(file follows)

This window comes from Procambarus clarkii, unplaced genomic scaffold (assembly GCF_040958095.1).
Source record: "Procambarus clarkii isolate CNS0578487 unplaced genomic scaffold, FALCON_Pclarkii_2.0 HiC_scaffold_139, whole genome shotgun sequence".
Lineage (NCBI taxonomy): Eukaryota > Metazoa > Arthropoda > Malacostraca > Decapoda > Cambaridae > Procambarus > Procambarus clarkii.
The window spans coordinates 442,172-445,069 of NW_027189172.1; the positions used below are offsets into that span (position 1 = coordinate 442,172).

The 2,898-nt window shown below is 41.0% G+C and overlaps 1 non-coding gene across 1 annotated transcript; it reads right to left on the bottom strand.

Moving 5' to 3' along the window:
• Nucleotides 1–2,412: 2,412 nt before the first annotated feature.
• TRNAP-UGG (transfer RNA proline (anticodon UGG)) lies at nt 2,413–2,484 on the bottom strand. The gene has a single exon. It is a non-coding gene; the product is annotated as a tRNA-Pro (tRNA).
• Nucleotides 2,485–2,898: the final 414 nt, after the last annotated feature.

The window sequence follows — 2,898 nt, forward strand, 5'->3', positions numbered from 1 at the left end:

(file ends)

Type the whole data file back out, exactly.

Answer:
This window comes from Procambarus clarkii, unplaced genomic scaffold (assembly GCF_040958095.1).
Source record: "Procambarus clarkii isolate CNS0578487 unplaced genomic scaffold, FALCON_Pclarkii_2.0 HiC_scaffold_139, whole genome shotgun sequence".
Lineage (NCBI taxonomy): Eukaryota > Metazoa > Arthropoda > Malacostraca > Decapoda > Cambaridae > Procambarus > Procambarus clarkii.
The window spans coordinates 442,172-445,069 of NW_027189172.1; the positions used below are offsets into that span (position 1 = coordinate 442,172).

The 2,898-nt window shown below is 41.0% G+C and overlaps 1 non-coding gene across 1 annotated transcript; it reads right to left on the bottom strand.

Moving 5' to 3' along the window:
• Nucleotides 1–2,412: 2,412 nt before the first annotated feature.
• TRNAP-UGG (transfer RNA proline (anticodon UGG)) lies at nt 2,413–2,484 on the bottom strand. The gene has a single exon. It is a non-coding gene; the product is annotated as a tRNA-Pro (tRNA).
• Nucleotides 2,485–2,898: the final 414 nt, after the last annotated feature.

The window sequence follows — 2,898 nt, forward strand, 5'->3', positions numbered from 1 at the left end: